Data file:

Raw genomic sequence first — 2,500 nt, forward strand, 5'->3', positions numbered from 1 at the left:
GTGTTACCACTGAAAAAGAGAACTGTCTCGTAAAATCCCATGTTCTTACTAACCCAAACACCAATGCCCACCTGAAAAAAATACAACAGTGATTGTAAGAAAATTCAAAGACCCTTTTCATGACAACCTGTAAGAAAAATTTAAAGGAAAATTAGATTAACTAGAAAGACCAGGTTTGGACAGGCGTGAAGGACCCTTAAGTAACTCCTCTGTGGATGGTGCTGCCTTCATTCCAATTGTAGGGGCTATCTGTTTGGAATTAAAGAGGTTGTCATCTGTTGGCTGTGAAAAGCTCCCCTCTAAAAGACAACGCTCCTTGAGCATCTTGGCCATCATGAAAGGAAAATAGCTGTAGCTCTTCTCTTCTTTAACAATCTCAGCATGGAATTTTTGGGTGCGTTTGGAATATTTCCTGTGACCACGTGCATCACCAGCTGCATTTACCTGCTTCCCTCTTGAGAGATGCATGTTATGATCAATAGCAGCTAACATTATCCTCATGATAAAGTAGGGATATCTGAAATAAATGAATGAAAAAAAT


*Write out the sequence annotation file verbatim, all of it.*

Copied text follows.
Raw genomic sequence first — 2,500 nt, forward strand, 5'->3', positions numbered from 1 at the left:
GTGTTACCACTGAAAAAGAGAACTGTCTCGTAAAATCCCATGTTCTTACTAACCCAAACACCAATGCCCACCTGAAAAAAATACAACAGTGATTGTAAGAAAATTCAAAGACCCTTTTCATGACAACCTGTAAGAAAAATTTAAAGGAAAATTAGATTAACTAGAAAGACCAGGTTTGGACAGGCGTGAAGGACCCTTAAGTAACTCCTCTGTGGATGGTGCTGCCTTCATTCCAATTGTAGGGGCTATCTGTTTGGAATTAAAGAGGTTGTCATCTGTTGGCTGTGAAAAGCTCCCCTCTAAAAGACAACGCTCCTTGAGCATCTTGGCCATCATGAAAGGAAAATAGCTGTAGCTCTTCTCTTCTTTAACAATCTCAGCATGGAATTTTTGGGTGCGTTTGGAATATTTCCTGTGACCACGTGCATCACCAGCTGCATTTACCTGCTTCCCTCTTGAGAGATGCATGTTATGATCAATAGCAGCTAACATTATCCTCATGATAAAGTAGGGATATCTGAAATAAATGAATGAAAAAAAT